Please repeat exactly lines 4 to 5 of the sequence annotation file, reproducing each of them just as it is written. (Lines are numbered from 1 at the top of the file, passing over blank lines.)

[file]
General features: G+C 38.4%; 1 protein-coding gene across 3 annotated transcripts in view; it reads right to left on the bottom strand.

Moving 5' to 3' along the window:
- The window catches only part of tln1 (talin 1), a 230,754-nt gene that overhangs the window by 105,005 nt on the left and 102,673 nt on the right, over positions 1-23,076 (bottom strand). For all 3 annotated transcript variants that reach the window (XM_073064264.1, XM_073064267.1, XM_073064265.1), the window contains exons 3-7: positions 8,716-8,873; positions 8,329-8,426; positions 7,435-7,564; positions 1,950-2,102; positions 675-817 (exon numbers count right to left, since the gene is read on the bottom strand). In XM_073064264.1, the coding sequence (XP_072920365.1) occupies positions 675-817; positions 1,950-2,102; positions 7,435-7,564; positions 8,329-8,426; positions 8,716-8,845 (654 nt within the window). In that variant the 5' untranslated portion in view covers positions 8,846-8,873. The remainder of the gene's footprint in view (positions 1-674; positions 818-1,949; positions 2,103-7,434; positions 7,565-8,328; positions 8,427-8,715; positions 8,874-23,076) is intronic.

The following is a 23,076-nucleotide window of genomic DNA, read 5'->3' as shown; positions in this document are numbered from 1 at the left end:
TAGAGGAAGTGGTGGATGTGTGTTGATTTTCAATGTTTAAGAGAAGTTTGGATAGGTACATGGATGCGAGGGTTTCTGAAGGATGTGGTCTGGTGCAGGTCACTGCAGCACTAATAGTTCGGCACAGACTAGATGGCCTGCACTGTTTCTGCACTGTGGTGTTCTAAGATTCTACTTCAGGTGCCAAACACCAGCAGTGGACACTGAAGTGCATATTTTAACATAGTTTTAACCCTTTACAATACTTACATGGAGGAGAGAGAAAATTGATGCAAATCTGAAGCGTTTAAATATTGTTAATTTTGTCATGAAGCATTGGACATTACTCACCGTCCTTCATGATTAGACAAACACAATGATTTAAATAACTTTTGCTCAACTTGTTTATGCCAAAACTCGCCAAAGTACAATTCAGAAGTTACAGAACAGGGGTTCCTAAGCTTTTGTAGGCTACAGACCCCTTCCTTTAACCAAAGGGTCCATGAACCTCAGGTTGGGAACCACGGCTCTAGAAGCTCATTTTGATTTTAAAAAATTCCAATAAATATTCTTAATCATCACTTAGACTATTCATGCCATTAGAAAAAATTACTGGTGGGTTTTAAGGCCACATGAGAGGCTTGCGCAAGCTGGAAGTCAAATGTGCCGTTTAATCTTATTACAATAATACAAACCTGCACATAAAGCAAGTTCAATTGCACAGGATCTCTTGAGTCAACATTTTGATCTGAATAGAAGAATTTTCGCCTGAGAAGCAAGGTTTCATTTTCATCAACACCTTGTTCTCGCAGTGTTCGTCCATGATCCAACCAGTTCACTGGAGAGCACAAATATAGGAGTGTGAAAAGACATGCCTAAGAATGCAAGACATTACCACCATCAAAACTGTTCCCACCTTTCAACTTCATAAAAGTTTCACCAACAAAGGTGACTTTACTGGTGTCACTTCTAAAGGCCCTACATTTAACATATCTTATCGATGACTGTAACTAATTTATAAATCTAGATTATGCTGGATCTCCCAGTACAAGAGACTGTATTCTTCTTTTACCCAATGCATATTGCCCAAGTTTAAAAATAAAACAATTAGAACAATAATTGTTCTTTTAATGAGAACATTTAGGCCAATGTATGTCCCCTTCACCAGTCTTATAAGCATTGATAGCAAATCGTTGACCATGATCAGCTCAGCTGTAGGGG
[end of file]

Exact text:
The following is a 23,076-nucleotide window of genomic DNA, read 5'->3' as shown; positions in this document are numbered from 1 at the left end:
TAGAGGAAGTGGTGGATGTGTGTTGATTTTCAATGTTTAAGAGAAGTTTGGATAGGTACATGGATGCGAGGGTTTCTGAAGGATGTGGTCTGGTGCAGGTCACTGCAGCACTAATAGTTCGGCACAGACTAGATGGCCTGCACTGTTTCTGCACTGTGGTGTTCTAAGATTCTACTTCAGGTGCCAAACACCAGCAGTGGACACTGAAGTGCATATTTTAACATAGTTTTAACCCTTTACAATACTTACATGGAGGAGAGAGAAAATTGATGCAAATCTGAAGCGTTTAAATATTGTTAATTTTGTCATGAAGCATTGGACATTACTCACCGTCCTTCATGATTAGACAAACACAATGATTTAAATAACTTTTGCTCAACTTGTTTATGCCAAAACTCGCCAAAGTACAATTCAGAAGTTACAGAACAGGGGTTCCTAAGCTTTTGTAGGCTACAGACCCCTTCCTTTAACCAAAGGGTCCATGAACCTCAGGTTGGGAACCACGGCTCTAGAAGCTCATTTTGATTTTAAAAAATTCCAATAAATATTCTTAATCATCACTTAGACTATTCATGCCATTAGAAAAAATTACTGGTGGGTTTTAAGGCCACATGAGAGGCTTGCGCAAGCTGGAAGTCAAATGTGCCGTTTAATCTTATTACAATAATACAAACCTGCACATAAAGCAAGTTCAATTGCACAGGATCTCTTGAGTCAACATTTTGATCTGAATAGAAGAATTTTCGCCTGAGAAGCAAGGTTTCATTTTCATCAACACCTTGTTCTCGCAGTGTTCGTCCATGATCCAACCAGTTCACTGGAGAGCACAAATATAGGAGTGTGAAAAGACATGCCTAAGAATGCAAGACATTACCACCATCAAAACTGTTCCCACCTTTCAACTTCATAAAAGTTTCACCAACAAAGGTGACTTTACTGGTGTCACTTCTAAAGGCCCTACATTTAACATATCTTATCGATGACTGTAACTAATTTATAAATCTAGATTATGCTGGATCTCCCAGTACAAGAGACTGTATTCTTCTTTTACCCAATGCATATTGCCCAAGTTTAAAAATAAAACAATTAGAACAATAATTGTTCTTTTAATGAGAACATTTAGGCCAATGTATGTCCCCTTCACCAGTCTTATAAGCATTGATAGCAAATCGTTGACCATGATCAGCTCAGCTGTAGGGG